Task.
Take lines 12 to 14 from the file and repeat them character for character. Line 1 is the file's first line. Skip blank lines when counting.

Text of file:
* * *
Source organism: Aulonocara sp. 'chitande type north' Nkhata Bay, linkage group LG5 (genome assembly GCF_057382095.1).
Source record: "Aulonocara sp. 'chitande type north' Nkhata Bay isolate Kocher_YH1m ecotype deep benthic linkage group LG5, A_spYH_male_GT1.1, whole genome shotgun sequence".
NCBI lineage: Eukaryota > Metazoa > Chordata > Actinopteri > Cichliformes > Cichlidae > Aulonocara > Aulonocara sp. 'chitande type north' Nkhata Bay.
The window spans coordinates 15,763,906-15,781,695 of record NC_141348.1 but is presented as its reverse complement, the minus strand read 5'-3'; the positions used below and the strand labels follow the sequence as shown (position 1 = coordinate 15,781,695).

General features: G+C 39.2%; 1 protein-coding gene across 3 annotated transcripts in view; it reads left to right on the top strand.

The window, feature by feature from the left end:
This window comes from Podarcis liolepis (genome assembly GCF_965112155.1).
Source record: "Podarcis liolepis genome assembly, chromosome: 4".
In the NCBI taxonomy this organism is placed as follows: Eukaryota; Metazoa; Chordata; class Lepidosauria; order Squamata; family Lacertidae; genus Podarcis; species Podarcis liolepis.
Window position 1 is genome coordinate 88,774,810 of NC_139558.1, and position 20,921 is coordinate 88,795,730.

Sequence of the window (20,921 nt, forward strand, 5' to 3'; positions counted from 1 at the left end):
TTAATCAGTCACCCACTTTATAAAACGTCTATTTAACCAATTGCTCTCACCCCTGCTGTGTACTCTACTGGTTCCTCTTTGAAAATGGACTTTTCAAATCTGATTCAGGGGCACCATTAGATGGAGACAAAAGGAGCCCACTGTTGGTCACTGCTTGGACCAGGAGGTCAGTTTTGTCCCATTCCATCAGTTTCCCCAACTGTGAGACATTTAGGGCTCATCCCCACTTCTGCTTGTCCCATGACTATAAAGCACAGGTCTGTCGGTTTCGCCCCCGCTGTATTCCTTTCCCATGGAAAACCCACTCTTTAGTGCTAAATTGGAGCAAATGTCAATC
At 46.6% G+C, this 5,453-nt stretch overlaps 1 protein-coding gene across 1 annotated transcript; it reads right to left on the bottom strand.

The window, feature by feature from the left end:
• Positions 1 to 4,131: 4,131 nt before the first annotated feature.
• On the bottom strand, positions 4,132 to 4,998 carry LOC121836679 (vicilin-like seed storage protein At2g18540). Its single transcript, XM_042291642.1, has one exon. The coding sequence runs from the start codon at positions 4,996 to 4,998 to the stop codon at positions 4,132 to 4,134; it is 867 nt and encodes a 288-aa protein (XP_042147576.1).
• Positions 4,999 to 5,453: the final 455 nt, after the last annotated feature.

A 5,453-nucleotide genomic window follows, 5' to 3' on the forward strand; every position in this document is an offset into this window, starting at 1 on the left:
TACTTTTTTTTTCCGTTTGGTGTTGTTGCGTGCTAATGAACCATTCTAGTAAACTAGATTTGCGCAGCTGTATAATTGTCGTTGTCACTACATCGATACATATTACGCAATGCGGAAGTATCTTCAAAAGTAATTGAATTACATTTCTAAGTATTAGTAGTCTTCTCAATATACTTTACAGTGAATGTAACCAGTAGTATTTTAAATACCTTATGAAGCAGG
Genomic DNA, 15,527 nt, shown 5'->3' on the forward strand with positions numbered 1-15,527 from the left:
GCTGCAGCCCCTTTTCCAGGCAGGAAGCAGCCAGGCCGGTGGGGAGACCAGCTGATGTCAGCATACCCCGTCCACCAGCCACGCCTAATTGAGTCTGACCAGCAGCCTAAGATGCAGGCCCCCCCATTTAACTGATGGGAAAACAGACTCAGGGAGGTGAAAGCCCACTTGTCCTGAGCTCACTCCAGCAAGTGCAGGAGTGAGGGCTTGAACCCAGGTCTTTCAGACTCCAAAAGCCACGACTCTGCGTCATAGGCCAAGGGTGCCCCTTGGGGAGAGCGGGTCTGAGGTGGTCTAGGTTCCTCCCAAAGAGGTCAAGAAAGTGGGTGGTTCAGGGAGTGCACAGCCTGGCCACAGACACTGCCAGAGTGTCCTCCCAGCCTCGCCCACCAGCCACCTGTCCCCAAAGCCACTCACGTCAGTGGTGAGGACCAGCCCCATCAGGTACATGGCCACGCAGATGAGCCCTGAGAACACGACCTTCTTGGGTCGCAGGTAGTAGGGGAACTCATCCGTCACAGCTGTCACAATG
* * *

TTAATCAGTCACCCACTTTATAAAACGTCTATTTAACCAATTGCTCTCACCCCTGCTGTGTACTCTACTGGTTCCTCTTTGAAAATGGACTTTTCAAATCTGATTCAGGGGCACCATTAGATGGAGACAAAAGGAGCCCACTGTTGGTCACTGCTTGGACCAGGAGGTCAGTTTTGTCCCATTCCATCAGTTTCCCCAACTGTGAGACATTTAGGGCTCATCCCCACTTCTGCTTGTCCCATGACTATAAAGCACAGGTCTGTCGGTTTCGCCCCCGCTGTATTCCTTTCCCATGGAAAACCCACTCTTTAGTGCTAAATTGGAGCAAATGTCAATC
At 46.6% G+C, this 5,453-nt stretch overlaps 1 protein-coding gene across 1 annotated transcript; it reads right to left on the bottom strand.

The window, feature by feature from the left end: